Tag: Cetaceans

What does my office look like?

by on May.08, 2010, under Birdwatching, Lindisfarne, Northumberland

Occasionally I find myself pondering that question.  On Wednesday I left home early to drive to Seahouses and collect Carolyn and Brian, two clients who we first met last year.  As we headed up the coast through Bamburgh and towards the Lindisfarne NNR for a day of birdwatching, we stopped at each promising area.  Before we reached Holy Island itself we’d already had excellent views of 4 Harbour Porpoises, good views of three Whimbrel (alongside a Curlew for comparison) and a Brown Hare as well as the growing numbers of House Martins and Swifts.  A Sedge Warbler perched helpfully on top of a stunted Hawthorn as he belted out his song, a Whitethroat was elusive before eventually showing off the bright white throat feathers that give it it’s name and a Wheatear hopped along a drystone wall.  On the island we watched a Heron as it preened whilst hidden in a reed bed, listened to another Sedge Warbler and tried to locate a calling Water Rail.  Skylarks and pipits were unobtrusive in a sheep field that also contained at least 6 Wheatears and, once we’d left the island we watched over 1000 Grey Seals as they relaxed in the bright sunshine.

After dropping Carolyn and Brian back in Seahouses, I headed home, packed my bag and drove down the A1, out of Northumberland, to my sister’s house.  04:30 Thursday morning and I was on the road again, this time travelling to King’s Lynn.  Two days of being a student were relaxing and enjoyable, studying the acoustic signals used by cetaceans being my own personal highlight, before the north beckoned.  Finally, just before 10pm yesterday, I arrived back at home, headed to the ‘beer fridge’, sat down to a delicious Chinese meal with Sarah and then collapsed into bed.  With tomorrows “Beginners Birdwatching; Songs and Calls” being close to home we don’t have a really early start so this afternoon is a chance (something that’s going to happen less and less over the next few months) to catch up with e-mails, ‘phone calls and product planning/development.  It’s the great paradox of running your own business; many people choose that option in order to have more free time…but if your business is successful there’s a period, certainly during rapid growth/expansion, when 9 to 5 doesn’t look so bad after all.  Would I go back to that? What do you think? 😉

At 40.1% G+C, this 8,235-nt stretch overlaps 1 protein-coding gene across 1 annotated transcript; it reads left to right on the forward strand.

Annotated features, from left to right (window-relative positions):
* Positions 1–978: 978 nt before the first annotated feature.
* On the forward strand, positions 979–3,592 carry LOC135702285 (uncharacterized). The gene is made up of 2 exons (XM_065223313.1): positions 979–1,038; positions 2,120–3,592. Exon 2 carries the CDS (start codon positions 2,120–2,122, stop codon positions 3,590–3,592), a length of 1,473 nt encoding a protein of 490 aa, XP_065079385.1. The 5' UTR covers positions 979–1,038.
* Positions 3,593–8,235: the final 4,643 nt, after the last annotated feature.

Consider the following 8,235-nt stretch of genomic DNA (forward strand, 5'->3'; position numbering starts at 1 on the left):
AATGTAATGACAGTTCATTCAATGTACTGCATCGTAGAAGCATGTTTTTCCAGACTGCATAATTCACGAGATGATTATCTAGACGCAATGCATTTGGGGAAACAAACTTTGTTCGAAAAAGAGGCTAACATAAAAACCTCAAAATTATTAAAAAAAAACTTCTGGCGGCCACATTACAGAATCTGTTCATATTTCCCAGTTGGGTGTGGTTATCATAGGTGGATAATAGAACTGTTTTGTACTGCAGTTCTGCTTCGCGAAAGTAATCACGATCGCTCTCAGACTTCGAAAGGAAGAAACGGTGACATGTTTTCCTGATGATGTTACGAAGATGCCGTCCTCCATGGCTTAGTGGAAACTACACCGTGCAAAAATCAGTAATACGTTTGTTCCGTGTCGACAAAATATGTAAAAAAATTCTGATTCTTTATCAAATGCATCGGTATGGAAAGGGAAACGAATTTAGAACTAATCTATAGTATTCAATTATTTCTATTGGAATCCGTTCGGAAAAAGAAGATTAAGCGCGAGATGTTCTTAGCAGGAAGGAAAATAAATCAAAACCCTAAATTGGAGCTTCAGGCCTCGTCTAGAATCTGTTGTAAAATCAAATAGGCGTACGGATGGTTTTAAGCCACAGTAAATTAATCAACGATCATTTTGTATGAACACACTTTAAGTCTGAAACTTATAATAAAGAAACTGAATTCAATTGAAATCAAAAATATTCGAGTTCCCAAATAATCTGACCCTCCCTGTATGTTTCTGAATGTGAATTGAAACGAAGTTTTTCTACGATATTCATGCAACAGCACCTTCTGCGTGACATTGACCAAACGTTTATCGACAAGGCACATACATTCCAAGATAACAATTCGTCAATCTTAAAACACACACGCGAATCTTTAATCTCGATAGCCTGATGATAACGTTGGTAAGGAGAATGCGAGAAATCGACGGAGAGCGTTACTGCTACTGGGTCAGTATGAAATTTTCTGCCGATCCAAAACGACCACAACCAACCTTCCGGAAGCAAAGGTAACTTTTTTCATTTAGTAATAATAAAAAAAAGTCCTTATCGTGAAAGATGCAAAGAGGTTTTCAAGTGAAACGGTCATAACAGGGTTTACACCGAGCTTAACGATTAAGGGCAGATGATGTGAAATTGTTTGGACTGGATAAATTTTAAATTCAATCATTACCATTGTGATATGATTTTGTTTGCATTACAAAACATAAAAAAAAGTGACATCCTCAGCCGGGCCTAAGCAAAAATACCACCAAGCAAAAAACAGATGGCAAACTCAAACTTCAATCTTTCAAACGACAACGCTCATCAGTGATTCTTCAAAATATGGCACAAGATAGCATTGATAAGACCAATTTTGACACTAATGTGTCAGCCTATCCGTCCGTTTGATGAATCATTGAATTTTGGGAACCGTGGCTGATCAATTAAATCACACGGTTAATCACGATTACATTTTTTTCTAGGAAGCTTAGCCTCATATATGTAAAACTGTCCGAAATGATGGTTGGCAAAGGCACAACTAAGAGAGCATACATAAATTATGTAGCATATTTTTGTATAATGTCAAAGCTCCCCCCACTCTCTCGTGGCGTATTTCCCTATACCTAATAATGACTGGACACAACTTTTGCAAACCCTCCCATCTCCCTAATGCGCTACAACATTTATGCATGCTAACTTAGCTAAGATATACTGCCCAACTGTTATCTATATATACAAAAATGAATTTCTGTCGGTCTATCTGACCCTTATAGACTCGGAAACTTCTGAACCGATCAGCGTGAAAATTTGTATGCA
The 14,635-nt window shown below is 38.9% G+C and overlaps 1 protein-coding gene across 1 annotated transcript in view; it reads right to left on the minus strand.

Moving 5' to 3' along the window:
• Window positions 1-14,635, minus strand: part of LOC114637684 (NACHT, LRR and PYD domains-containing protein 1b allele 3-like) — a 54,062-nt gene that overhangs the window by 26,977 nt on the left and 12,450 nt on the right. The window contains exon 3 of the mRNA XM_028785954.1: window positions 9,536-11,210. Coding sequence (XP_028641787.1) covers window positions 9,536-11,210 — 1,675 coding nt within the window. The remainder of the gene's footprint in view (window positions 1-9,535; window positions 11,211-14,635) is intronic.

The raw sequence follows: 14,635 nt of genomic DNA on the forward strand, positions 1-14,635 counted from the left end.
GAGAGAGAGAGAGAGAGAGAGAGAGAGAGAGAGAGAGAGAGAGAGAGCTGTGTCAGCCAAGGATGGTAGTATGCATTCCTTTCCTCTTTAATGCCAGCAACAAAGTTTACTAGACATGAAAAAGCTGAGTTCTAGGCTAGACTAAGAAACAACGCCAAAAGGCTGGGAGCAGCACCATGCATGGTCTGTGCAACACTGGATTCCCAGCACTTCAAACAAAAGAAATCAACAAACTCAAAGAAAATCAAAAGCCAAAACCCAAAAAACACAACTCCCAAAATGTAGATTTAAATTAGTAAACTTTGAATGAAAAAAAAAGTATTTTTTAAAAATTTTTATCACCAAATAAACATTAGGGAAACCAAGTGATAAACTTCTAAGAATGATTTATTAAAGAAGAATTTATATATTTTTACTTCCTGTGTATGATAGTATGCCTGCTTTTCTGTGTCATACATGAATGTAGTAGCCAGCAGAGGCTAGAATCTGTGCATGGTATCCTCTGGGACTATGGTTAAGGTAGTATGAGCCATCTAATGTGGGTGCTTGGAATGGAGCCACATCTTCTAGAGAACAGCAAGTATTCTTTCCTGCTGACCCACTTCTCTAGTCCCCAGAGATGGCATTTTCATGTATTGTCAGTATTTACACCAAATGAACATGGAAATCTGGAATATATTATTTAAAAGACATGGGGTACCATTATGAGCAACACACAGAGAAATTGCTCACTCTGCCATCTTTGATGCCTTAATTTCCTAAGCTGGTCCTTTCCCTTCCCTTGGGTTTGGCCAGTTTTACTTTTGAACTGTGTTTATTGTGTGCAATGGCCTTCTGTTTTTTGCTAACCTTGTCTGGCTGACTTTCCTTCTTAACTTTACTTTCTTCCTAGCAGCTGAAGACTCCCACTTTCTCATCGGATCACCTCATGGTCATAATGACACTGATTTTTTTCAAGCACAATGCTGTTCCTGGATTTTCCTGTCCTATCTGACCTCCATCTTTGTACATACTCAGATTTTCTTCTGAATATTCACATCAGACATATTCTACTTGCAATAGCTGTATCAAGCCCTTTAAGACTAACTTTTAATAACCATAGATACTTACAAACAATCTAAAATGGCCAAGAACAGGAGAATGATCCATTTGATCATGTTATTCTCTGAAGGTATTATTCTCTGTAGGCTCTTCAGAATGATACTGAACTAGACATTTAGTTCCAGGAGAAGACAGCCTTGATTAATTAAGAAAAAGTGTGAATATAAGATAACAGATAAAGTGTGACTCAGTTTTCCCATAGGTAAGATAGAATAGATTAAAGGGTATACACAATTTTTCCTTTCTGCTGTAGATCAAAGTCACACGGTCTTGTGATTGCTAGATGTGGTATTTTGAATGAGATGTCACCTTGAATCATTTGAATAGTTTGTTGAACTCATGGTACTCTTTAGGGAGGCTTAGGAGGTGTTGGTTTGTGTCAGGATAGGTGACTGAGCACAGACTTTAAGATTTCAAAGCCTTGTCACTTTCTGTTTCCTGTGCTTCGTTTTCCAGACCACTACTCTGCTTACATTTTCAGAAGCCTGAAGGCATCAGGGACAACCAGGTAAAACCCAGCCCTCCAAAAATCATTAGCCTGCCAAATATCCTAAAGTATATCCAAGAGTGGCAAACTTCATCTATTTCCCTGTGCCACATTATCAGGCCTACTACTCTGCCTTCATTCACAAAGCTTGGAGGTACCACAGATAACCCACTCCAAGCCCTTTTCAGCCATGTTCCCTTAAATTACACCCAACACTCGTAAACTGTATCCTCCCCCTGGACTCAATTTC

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Deskbound

by on Jan.29, 2010, under Birdwatching, Choppington Woods, North Sea, Northumberland, Surveys

Not something I particularly enjoy but I’m currently trying to juggle at least four separate projects ahead of the ‘busy season’ starting in February.  That means a lot of time in the office and birdwatching limited to our garden and the edge of Choppington Woods.  After a couple of months of the Chaffinch flock containing almost exclusively male birds (the species scientific name Fringilla coelebs means ‘Bachelor Finch’ – a reference to the habit of male and female birds wintering separately in parts of it’s range).  now though, the girls are back.  The party’s over, boys.